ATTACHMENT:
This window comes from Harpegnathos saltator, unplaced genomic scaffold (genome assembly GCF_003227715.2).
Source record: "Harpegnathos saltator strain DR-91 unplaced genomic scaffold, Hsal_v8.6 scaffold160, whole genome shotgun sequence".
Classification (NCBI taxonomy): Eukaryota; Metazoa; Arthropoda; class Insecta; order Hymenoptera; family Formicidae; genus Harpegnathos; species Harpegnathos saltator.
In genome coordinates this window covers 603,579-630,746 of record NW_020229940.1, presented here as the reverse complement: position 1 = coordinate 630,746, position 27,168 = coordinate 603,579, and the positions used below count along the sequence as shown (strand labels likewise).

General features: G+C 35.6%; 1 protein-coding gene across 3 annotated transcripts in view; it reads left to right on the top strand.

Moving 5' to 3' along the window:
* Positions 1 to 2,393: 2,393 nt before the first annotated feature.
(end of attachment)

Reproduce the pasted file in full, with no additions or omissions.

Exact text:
This window comes from Harpegnathos saltator, unplaced genomic scaffold (genome assembly GCF_003227715.2).
Source record: "Harpegnathos saltator strain DR-91 unplaced genomic scaffold, Hsal_v8.6 scaffold160, whole genome shotgun sequence".
Classification (NCBI taxonomy): Eukaryota; Metazoa; Arthropoda; class Insecta; order Hymenoptera; family Formicidae; genus Harpegnathos; species Harpegnathos saltator.
In genome coordinates this window covers 603,579-630,746 of record NW_020229940.1, presented here as the reverse complement: position 1 = coordinate 630,746, position 27,168 = coordinate 603,579, and the positions used below count along the sequence as shown (strand labels likewise).

General features: G+C 35.6%; 1 protein-coding gene across 3 annotated transcripts in view; it reads left to right on the top strand.

Moving 5' to 3' along the window:
* Positions 1 to 2,393: 2,393 nt before the first annotated feature.